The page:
§19 [134-135]

These nexuses in a certain way underlie Aristotle's reflections in Metaphysics, I, 2, without his explicitly entering into them. But this much is clear, that, in its Being, the comportment of Dasein to the ἀεί, if it is to be in keeping with the ἀεί, must always be a θεωρεῖν. That is in a certain sense possible, and in a certain sense impossible.

But this does not dispose of the task of delimitating σοφία over and against φρόνησις. For φρόνησις in itself claims to be the highest mode of human knowledge.

§ 19. Φρόνησις as the proper possibility of man, and
the rejection of φρόνησις as "σοφία" (Nic. Eth. VI, 7, part 2).
The gravity of φρόνησις. The ἀκρότατον ἀγαθόν ἀνθρώπινον
as object of φρόνησις. The ἄριστον ἐν τῷ κόσμῳ as object of
σοφία. Predelineation of ontological superiority as criterion of
the priority of σοφία.

Φρόνησις in itself claims, as we said, to be the highest mode of human knowledge, namely insofar as one can say that it is the gravest of all knowledge, since it is concerned with human existence itself; it is the σπουδαιοτάτη (cf. 1141a21f.). Σοφία may indeed deal with the τιμιώτατα (cf. b3), the highest beings; but these beings are not ones that concern man in his existence. What concerns man is Dasein itself, the ἀκρότατον ἀγαθὸν ἀνθρώπινον, namely εὐδαιμονία. And for this, φρόνησις provides direction. Φρόνησις is supposed to render Dasein transparent in the accomplishment of those actions which lead man to the εὖ ζῆν. If, accordingly, φρόνησις is the gravest and most decisive knowledge, then that science which moves within the field of φρόνησις will be the highest. And insofar as no man is alone, insofar as people are together, πολιτική (Nic. Eth. VI, 7, 1141a21) is the highest science. Accordingly, πολιτικὴ ἐπιστήμη is genuine σοφία, and the πολιτικός is the true φιλόσοφος; that is the conception of Plato.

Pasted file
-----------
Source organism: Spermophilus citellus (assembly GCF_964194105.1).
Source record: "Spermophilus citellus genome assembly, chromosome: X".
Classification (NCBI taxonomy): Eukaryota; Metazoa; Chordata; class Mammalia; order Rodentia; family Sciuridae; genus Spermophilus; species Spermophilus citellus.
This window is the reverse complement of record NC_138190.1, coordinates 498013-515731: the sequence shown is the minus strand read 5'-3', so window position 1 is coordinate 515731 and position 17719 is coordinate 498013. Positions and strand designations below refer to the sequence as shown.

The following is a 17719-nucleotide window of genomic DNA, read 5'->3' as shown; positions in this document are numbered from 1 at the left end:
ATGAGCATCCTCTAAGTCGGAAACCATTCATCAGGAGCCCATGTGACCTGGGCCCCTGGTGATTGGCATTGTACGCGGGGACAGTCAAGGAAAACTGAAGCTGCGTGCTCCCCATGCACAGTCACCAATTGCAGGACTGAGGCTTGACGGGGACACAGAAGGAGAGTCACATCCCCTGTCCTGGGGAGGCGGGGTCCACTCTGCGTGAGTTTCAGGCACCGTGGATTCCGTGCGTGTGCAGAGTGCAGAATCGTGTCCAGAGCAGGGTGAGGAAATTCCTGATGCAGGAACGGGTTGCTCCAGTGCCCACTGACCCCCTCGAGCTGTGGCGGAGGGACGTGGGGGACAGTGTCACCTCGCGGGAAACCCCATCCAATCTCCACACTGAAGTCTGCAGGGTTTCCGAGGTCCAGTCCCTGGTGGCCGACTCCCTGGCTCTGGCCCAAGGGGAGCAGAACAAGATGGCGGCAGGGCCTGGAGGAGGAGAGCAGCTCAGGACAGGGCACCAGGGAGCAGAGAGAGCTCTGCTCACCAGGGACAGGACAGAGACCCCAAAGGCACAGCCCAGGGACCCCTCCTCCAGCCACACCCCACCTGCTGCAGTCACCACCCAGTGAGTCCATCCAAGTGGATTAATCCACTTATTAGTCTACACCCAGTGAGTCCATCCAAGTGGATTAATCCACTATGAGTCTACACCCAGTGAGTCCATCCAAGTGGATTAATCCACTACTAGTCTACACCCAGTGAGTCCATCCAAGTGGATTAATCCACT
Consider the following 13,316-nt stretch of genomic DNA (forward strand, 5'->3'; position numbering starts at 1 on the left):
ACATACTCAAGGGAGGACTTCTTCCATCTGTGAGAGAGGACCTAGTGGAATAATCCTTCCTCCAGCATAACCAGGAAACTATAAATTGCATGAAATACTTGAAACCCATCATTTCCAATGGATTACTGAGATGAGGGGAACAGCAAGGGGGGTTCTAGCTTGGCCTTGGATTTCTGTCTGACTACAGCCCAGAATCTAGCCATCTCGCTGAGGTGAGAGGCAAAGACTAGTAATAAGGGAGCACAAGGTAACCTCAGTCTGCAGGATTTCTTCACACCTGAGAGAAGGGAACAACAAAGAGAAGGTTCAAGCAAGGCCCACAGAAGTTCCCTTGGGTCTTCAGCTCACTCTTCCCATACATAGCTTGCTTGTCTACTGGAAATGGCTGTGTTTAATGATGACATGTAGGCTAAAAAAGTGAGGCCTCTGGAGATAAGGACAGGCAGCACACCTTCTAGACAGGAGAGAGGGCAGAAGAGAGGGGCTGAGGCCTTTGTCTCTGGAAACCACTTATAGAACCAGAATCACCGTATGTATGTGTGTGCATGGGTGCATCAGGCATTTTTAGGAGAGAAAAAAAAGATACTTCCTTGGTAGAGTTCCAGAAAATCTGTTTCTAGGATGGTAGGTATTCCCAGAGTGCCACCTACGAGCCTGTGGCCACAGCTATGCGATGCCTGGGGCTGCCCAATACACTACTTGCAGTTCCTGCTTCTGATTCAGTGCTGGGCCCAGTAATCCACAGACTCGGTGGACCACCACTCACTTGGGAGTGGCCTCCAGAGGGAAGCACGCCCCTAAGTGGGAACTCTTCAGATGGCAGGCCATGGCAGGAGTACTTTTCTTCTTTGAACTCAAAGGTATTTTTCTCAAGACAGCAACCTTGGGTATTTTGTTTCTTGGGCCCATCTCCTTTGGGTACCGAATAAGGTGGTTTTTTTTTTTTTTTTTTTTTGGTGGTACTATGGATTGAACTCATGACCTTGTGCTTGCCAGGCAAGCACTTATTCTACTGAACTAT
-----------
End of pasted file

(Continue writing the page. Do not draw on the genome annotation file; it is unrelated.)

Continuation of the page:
Nevertheless, one can ask whether this determination of φρόνησις in relation to σοφία is legitimate. Notice what Aristotle brings to the arena: the ἀγαθόν, as ἀγαθόν of human Dasein, as εὐδαιμονία, is indeed an ἀκρότατον ἀγαθόν; it is that in which human Dasein attains its completion. But it is still an ἀνθρώπινον ἀγαθόν, a determination of the Being of man, and as such is ἕτερον in opposition to the ἀγαθόν which, e.g., is that of a fish. According to the Being of the respective being, the ἀγαθόν, too, as τέλος, is in each case different. Furthermore, even the ἀγαθόν of individual human beings, in their possibility as Dasein, can in each case be different. Insofar as the ἀγαθόν can in each case be different, we have in this ἀγαθόν an ontological determination of beings which can also be otherwise, not of ones that are ἀεί.

Martin Heidegger (GA 19) Plato's Sophist